other half didn't. It was a scramble..... he might
conduct or not conduct, give entrance cues or not give them.
All in all, that three-week period was rife with conductorial
errors." WAIT! I thought Szell was the ultimate technician.
Not so. The diagnosis? Szell
was a giant,
writes Kenneth Woods in his excellent blog, but was
diminished when he was not in Cleveland: "[He] still inspires
awe and fear in his colleagues who knew him in Cleveland, but
less admired where he worked as a guest. ...He would have been
an even greater conductor outside Cleveland had he just let
players relax and play and not tried to control everything....
[he] had to rehearse and drill every detail in rehearsal until
it was encased in concrete. The concerts always fell apart
because he had hammered any and all flexibility out of us
[says a player to Woods], then he would get inspired and try
to do something different and couldn’t show it, and we were
never sure whether to rely on what we saw in the concert or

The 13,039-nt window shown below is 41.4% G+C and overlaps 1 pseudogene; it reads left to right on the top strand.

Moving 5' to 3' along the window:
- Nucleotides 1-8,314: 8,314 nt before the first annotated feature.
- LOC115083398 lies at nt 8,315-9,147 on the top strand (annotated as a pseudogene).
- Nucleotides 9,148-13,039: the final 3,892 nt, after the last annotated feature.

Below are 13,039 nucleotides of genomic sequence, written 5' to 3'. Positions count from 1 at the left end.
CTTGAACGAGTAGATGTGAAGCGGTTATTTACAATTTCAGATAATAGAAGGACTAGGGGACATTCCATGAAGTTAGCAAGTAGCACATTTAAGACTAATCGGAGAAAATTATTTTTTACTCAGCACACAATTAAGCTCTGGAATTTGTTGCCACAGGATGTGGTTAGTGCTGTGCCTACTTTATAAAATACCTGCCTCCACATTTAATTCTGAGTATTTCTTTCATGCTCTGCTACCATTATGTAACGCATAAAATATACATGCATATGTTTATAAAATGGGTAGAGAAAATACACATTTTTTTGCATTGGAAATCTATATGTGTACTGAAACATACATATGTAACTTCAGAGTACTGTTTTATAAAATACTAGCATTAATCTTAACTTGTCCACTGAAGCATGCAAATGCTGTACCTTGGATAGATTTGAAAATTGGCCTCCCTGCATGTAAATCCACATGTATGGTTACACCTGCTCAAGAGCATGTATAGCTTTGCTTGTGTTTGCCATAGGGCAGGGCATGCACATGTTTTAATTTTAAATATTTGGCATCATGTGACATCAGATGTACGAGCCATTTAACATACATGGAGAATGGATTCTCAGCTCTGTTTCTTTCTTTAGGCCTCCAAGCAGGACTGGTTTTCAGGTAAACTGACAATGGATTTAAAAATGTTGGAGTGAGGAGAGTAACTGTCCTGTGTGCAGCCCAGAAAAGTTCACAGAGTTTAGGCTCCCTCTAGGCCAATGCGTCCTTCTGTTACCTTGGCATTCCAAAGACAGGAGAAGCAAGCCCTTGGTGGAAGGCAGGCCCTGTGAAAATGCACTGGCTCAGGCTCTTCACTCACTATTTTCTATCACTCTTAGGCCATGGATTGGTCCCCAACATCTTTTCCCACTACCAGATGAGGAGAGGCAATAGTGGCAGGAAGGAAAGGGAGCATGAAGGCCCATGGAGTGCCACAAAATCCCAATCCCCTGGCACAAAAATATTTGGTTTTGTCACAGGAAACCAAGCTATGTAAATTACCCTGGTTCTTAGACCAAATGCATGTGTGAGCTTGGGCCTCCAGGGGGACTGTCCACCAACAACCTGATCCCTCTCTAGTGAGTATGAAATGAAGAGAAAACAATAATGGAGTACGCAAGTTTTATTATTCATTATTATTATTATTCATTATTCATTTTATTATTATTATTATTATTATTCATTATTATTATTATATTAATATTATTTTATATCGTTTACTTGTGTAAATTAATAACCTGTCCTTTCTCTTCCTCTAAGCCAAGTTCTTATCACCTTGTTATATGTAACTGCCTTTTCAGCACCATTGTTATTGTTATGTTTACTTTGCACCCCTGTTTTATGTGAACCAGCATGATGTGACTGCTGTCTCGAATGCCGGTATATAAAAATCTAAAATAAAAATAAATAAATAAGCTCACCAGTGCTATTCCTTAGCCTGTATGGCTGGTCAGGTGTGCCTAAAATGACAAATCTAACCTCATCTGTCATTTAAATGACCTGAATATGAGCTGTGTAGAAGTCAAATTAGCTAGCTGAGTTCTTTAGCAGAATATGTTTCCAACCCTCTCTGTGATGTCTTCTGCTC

what he said in the rehearsal.” Chimes exactly with what
Donald Peck said. The takeaway for leaders not only of
orchestras but of anything is kinda obvious...
Jan 24, 2012 - A Gustav Leonhardt list.
The maestro passed away on January 16, and I payed tribute
last week by featuring a couple of his recordings on each of
my show. How characteristic that he considered Beethoven's
Ninth "The most vulgar piece in the history of music," and
especially detested the finale for being "the quintessence of
platitude"; he was the master of music of exquisite
refinement, subtlety, and gravity.
What to listen to? Leonhart recorded at least three dozen composers
(I've added as many as I could come across at Wikipedia) so
any short list is based on very partial knowledge. Still, here
is what I played, just a tiny sampling of a small subset of
the master's work:
1) JS Bach,
Liebster Jesu, wir sind
hier, BWV 731 - such poetic
registration and phrasing
2) JS Bach:
French Suite 4, Allemande
- when it comes to a harmonic
cloudscape unfolding, Leonhardt was unmatched (here's
3) JS Bach: Matthew Passion opening chorus.
No one has equalled him in this
powerful tableaux. (alas, only available if you buy the CD,
complete. Your call on how much it's worth to you. It's a
mixed bag, but its best moments are supreme.)
4) JS Bach: Fantasy
and Fugue in A Minor- a
demonstration of Leonhardt's genius as a clavichordist. But
you have to buy the Philips clavichord recital to hear it.
Worth every penny.
Cantata 106 Sinfonia
6) John Dowland:
7) Claudio Monteverdi,
8) Jean-Phillippe Rameau, Sarabande -
he was the ideal interpreter of this piece
9) Girolamo Frescobaldi
10) Georg Bohm, Praeludium in g minor (from a Sony
survey of the composer - again, worth every penny)
Jan 22, 2012. Thank you for the kind